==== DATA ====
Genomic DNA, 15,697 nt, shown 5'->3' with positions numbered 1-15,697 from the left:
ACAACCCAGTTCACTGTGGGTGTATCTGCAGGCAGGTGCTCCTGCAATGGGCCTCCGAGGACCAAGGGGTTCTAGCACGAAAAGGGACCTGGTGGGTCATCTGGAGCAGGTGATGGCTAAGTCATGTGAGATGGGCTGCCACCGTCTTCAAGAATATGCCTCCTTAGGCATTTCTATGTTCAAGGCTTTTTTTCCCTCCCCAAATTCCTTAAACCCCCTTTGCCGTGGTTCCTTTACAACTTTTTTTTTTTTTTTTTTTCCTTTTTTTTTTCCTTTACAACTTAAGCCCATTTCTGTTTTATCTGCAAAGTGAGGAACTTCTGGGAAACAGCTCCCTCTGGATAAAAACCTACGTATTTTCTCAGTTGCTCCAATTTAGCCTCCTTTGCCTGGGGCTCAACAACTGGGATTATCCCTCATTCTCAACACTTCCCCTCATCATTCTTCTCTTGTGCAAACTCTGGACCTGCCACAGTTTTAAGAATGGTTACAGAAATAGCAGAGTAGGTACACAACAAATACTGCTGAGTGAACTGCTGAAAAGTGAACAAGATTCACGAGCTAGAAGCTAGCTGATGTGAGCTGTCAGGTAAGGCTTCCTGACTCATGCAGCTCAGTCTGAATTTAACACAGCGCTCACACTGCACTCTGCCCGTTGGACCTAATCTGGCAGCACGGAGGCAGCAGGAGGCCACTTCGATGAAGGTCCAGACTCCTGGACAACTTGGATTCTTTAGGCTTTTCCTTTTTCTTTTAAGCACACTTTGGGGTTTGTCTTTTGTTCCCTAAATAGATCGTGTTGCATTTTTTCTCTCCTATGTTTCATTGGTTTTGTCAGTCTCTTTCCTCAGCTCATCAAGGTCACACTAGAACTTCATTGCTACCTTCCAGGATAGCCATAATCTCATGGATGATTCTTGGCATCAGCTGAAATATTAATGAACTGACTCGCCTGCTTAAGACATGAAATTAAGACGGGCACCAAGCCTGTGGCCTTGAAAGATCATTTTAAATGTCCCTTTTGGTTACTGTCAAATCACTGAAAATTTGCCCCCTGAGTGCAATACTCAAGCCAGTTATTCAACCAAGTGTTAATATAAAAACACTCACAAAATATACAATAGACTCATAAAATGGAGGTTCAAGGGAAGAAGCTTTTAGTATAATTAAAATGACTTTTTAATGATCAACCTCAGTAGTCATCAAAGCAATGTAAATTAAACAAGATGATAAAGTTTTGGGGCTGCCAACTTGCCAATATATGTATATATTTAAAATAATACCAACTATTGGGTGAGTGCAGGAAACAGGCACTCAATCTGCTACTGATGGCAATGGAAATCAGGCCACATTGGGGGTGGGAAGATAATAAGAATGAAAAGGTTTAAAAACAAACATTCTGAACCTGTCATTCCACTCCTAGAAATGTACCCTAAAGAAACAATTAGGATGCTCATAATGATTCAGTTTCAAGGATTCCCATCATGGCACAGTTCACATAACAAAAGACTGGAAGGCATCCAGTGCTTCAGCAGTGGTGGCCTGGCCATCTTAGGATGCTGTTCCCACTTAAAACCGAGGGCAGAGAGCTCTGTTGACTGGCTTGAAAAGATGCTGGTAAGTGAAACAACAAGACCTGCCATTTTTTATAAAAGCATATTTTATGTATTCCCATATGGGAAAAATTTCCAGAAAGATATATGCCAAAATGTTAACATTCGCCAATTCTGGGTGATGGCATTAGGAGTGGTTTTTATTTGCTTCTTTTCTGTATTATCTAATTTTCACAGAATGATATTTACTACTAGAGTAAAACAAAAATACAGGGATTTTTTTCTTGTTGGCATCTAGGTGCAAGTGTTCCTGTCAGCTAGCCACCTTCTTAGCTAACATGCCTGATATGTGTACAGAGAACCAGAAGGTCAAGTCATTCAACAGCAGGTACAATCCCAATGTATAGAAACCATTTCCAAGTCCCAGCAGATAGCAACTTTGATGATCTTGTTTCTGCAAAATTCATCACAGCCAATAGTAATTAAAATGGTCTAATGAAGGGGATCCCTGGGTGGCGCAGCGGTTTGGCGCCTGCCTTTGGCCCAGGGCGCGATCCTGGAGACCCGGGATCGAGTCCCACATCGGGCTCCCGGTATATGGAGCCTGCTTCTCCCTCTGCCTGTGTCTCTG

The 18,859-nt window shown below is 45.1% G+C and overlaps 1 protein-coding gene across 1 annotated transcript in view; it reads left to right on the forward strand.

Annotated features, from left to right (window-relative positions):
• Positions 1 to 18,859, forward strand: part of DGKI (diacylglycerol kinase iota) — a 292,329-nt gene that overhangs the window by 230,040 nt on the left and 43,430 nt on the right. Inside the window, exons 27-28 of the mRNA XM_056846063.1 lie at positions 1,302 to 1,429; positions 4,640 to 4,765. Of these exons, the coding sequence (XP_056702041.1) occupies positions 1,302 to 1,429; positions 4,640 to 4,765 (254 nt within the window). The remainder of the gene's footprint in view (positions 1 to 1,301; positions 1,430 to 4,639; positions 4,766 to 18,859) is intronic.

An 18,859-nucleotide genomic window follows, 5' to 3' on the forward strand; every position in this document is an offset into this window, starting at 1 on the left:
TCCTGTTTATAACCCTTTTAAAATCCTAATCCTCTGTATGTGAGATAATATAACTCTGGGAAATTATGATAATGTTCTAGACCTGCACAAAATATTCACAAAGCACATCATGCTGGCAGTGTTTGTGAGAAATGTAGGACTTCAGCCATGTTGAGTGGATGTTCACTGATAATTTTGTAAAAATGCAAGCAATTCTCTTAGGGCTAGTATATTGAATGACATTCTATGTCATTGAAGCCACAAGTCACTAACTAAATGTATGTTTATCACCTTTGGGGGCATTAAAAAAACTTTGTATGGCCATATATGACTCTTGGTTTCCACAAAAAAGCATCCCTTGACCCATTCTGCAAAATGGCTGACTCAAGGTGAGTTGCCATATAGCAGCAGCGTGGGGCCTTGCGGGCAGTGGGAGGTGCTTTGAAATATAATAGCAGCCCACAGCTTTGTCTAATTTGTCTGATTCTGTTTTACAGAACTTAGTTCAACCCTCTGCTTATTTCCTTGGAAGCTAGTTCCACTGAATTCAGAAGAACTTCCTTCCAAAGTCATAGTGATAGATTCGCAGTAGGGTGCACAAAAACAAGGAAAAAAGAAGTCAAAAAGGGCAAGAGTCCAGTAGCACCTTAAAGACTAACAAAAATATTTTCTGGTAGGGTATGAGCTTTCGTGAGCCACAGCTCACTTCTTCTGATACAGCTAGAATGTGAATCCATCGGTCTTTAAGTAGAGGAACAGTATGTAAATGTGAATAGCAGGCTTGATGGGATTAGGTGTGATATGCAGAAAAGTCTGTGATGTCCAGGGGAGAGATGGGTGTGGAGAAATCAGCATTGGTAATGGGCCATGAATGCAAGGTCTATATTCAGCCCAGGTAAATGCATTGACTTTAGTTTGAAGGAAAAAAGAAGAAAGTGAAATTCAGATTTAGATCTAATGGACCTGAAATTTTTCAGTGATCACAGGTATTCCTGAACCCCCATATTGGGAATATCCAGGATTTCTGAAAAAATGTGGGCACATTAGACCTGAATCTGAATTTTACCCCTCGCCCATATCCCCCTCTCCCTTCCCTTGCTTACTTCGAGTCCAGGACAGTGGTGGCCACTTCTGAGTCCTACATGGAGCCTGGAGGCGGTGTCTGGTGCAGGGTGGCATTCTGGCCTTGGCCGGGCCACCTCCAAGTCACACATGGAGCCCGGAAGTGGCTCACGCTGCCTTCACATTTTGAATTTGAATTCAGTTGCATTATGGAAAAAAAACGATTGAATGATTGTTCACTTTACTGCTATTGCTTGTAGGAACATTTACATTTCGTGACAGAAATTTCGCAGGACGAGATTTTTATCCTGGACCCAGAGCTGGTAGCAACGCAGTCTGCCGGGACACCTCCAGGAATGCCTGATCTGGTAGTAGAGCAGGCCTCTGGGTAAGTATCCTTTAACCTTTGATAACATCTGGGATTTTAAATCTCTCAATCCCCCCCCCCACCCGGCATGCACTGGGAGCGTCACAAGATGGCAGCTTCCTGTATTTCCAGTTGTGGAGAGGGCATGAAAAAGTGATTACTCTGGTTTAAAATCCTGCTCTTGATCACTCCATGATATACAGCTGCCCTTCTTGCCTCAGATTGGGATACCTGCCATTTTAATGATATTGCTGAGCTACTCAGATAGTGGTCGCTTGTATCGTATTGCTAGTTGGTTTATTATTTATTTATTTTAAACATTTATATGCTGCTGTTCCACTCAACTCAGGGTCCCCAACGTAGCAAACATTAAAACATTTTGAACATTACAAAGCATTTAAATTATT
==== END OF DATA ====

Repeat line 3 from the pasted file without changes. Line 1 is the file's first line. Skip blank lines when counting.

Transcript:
The 18,859-nt window shown below is 45.1% G+C and overlaps 1 protein-coding gene across 1 annotated transcript in view; it reads left to right on the forward strand.